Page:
[Epilepsy Research UK]
Neurons communicate with each other via chemical messengers known as neurotransmitters, which are either excitatory or inhibitory. An excitatory neurotransmitter causes the ’next’ neuron to fire an electrical signal, whilst an inhibitory one causes it remain inactive. The major excitatory and inhibitory neurotransmitters in the brain are known as glutamate and GABA respectively, and a fine balance between the two must be maintained for normal brain function to occur. In epilepsy there is too much excitation in the brain, and this can be a result of excess glutamate or insufficient GABA. In both cases neurons are at risk of becoming hyperexcitable and seizures can result.
The neurons in the adult brain do not divide, and it was previously thought that they could not regenerate. In 1989, however, a scientist in New York identified immature cells in the brains of adult mice that were self-renewing and could develop into various brain cell types, including neurons, depending upon their environment. These are known as neural stem cells (NSCs) and they are found in very few regions of the brain including the hippocampus.
NSCs can be extracted from the brain and cultured in the laboratory, where they grow and divide readily. By varying the culture media used, scientists are able to control the type of cells that the NSCs will develop into, and it is now even possible to influence whether an excitatory neuron or an inhibitory one is generated.
In previous studies, researchers tried to engineer NSCs to develop into inhibitory (GABA-producing) neurons. They then transplanted the cells into the brains of epileptic animals in the hope that the increase in GABA would dampen neuronal excitation and curb the animals’ seizures. A successful outcome would have given hope for NSC therapy as a prospective epilepsy treatment; however unfortunately it failed. This was largely due to the low survival rate of the NSCs following transplantation, but also because it couldn’t be guaranteed that the NSCs would develop into inhibitory neurons once they had been transplanted.
Scientists at the University of California have now discovered that other immature cells known as medial ganglionic eminence cells have the potential to succeed where NSCs have failed. The ganglionic eminence is a temporary structure that is present in the developing embryonic and foetal brain. It is made up of three sections – medial, lateral and caudal – and it is responsible for producing inhibitory neurons and support cells and directing them to the correct part of the brain. Most medial ganglionic eminence cells (which will now be referred to as MGECs) are destined to become a particular type of neuron known as an interneuron, which provide controlled inhibition to neuronal networks.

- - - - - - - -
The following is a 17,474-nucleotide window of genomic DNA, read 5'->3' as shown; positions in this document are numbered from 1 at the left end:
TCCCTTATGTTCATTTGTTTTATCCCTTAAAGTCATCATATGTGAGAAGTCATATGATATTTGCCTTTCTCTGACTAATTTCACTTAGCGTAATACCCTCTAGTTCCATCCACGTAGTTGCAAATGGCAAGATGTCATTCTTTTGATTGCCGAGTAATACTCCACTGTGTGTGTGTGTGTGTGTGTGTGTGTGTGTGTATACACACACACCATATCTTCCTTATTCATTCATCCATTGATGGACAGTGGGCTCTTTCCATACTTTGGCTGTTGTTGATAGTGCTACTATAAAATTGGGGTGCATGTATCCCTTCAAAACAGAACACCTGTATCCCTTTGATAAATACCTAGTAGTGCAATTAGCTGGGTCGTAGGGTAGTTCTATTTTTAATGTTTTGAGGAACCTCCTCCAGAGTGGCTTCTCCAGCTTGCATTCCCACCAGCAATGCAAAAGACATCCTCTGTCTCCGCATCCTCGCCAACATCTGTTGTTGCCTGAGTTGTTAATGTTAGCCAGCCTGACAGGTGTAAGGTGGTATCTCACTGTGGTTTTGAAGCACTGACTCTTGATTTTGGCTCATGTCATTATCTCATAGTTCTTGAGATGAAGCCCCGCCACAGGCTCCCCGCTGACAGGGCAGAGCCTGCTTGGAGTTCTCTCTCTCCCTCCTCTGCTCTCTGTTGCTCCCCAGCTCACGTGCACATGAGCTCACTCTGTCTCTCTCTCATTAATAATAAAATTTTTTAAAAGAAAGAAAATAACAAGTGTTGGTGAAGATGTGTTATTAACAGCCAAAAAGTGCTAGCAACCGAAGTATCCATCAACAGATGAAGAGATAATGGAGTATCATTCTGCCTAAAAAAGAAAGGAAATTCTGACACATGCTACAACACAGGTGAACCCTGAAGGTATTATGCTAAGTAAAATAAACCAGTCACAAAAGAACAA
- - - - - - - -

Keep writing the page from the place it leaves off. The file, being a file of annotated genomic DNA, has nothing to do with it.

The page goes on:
MGECs are not found in the adult brain; however the researchers in California managed to generate MGE-like cells in the laboratory using two types of human stem cell. When they transplanted the cultured cells into the brains of mice (a strain that does not reject human tissue), they found that the cells not only survived, but that they formed connections with the rodents’ natural brain cells and matured into specialised interneurons. In a recent publication, the scientists noted that the development of the MGE-like cells within the mouse brains very closely mimicked that which occurs in human development.
In another stage of the study, the team worked with mice that had a severe, drug-resistant form of epilepsy that resembles human mesial temporal lobe epilepsy (in which seizures are thought to originate in the hippocampus – an important memory centre in the brain). The group transplanted cultured MGE-like cells into the hippocampi of these mice and closely monitored their seizure activity. By 9 months post-transplantation, they found that seizures had been abolished in 50% of the mice, and that the remaining animals were experiencing far fewer spontaneous seizures than before.
These findings are extremely exciting because they are the first to report a curbing of seizures following cell transplantation. This study has also shown that the cells in question – MGE-like cells – can be generated in the laboratory. A lot more research is needed before this becomes a viable therapy in humans; however if it does prove successful, it could potentially become a revolutionary treatment for people with drug-resistant epilepsy. One of the challenges that the researchers note, is that it takes up to nine months for MGE-like cells to mature into inhibitory interneurons. Their next step is to explore whether this maturation period can be accelerated, to enable a more rapid treatment response. We very much look forward to hearing the results of their investigations.